Stretching the Creative Muscle
People often ask how I create my paintings. Usually I take dozens of photos to soak up a feeling for a place and help me notice details. Then I work from multiple photos when I'm back in my studio, not copying one, but trying to remember and to show how it felt to be there. Every once in a while, though, it seems important to get out of my comfort zone, stretch my creative muscle, and try another approach. So the other day I went painting with a friend "en plein air."
The French term simply means we were painting outside, using the scenery in front of us. While many artists love it, I don't. My idea of fun is not being subject to sunburn, bug bites, lack of restrooms and passers-by commenting how their kids like to draw with chalk. (My thought bubble: "It's NOT chalk! These soft pastels I'm painting with are compressed sticks of pure, vibrant pigments, with no chalk in them." My actual reply: "Really? It's nice they enjoy making art.")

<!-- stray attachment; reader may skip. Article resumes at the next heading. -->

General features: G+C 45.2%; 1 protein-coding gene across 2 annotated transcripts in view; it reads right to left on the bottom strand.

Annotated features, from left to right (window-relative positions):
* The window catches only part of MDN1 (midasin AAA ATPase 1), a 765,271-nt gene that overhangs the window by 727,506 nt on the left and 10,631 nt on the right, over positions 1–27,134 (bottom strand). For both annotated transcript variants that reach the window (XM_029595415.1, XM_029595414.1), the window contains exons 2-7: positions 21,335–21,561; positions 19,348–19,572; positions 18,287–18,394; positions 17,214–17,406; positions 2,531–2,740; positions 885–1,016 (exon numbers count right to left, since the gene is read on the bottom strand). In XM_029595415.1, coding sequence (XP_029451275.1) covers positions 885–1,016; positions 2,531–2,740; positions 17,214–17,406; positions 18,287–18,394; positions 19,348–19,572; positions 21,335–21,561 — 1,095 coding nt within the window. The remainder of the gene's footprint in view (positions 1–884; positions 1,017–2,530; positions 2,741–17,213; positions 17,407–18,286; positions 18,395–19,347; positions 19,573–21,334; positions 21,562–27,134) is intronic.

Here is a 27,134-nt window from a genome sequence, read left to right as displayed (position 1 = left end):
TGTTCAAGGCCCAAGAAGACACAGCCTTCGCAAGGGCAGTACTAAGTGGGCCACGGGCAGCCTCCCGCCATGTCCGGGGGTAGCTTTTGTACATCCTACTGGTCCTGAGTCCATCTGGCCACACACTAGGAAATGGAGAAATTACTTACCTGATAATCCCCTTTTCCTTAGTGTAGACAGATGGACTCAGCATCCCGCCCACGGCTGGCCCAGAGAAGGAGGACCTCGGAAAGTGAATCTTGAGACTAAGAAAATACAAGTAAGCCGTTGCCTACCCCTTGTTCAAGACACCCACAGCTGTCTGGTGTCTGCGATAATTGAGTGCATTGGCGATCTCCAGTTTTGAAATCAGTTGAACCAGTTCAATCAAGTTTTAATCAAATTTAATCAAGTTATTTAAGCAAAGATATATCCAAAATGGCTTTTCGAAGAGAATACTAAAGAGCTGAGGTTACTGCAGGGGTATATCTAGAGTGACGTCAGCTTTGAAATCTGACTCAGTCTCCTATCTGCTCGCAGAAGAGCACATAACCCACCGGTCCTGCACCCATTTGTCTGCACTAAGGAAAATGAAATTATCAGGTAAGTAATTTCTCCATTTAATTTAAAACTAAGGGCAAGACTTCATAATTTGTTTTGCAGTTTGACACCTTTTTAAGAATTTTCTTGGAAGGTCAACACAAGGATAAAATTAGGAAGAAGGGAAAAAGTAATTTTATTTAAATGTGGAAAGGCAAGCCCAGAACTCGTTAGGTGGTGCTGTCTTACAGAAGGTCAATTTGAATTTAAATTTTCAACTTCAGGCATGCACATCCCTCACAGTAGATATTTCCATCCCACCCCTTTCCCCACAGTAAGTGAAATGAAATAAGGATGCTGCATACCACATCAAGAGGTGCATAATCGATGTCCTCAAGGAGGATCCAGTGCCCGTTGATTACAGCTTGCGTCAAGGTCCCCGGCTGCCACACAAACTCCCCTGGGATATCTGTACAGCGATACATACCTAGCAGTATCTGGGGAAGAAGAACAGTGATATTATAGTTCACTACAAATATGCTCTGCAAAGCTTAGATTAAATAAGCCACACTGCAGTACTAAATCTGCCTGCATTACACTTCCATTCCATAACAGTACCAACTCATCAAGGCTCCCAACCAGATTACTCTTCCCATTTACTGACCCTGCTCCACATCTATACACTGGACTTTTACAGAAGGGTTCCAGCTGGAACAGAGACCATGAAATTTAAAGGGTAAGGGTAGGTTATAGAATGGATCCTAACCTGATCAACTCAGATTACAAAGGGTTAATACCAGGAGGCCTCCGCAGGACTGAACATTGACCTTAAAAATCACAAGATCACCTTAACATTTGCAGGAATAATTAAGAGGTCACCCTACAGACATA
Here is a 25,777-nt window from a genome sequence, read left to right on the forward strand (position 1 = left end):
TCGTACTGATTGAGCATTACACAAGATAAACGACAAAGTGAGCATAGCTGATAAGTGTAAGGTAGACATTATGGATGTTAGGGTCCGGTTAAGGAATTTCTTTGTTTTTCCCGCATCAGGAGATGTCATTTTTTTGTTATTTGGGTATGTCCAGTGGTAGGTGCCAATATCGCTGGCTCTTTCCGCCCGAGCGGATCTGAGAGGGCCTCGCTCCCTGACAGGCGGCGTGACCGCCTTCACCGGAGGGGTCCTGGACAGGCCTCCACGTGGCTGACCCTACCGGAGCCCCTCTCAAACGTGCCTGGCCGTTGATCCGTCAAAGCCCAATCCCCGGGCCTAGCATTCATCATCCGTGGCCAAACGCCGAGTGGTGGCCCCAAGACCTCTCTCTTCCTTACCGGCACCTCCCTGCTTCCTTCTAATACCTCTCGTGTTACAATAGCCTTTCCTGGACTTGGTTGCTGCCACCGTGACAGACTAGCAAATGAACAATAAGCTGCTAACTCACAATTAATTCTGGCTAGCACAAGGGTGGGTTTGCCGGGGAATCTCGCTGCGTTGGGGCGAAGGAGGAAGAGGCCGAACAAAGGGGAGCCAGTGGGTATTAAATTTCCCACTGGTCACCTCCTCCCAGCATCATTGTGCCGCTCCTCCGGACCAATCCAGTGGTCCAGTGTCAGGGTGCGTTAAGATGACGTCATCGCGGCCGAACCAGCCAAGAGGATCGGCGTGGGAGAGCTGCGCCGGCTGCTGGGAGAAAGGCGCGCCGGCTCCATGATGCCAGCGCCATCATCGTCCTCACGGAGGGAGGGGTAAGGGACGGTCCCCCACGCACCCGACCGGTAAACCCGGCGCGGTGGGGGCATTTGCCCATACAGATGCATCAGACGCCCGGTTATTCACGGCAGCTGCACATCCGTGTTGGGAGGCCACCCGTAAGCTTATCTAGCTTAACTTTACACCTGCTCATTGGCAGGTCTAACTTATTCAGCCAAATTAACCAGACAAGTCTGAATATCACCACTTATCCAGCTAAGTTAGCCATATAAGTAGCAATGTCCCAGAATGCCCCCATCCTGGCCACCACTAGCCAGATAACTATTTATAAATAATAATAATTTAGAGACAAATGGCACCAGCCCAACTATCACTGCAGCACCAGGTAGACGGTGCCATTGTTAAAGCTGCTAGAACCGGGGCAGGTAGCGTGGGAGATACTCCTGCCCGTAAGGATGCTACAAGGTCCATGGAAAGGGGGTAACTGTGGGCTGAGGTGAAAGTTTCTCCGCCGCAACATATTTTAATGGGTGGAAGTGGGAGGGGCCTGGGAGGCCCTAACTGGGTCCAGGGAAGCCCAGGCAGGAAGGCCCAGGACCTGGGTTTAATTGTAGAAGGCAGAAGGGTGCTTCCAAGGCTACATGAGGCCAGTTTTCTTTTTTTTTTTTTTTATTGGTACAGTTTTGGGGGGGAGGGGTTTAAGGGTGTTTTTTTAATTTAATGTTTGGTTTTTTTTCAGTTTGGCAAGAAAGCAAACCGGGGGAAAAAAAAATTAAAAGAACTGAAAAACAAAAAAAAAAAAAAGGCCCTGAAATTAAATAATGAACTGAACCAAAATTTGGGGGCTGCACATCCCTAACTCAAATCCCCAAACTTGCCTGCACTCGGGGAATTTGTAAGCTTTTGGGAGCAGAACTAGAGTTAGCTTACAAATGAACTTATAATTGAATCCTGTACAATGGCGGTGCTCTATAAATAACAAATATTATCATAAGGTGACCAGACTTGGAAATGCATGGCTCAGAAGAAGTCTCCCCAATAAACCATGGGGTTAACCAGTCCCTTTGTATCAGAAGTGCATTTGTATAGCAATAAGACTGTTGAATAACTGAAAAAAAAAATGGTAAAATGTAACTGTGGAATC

Anyhow, we were en plein air. I'm lucky enough to have a studio near the water with gorgeous scenery readily available, so the real challenge was focus. It's much easier for me to compose a painting with the camera lens than when looking at a 180+ degree panorama – with boats sailing by! I did make a good start on a couple of paintings, including this one of Bluff Point State Park. As you can see in this photo from my phone, it still needs work, but I was happy with the rocks and the people on the far shore.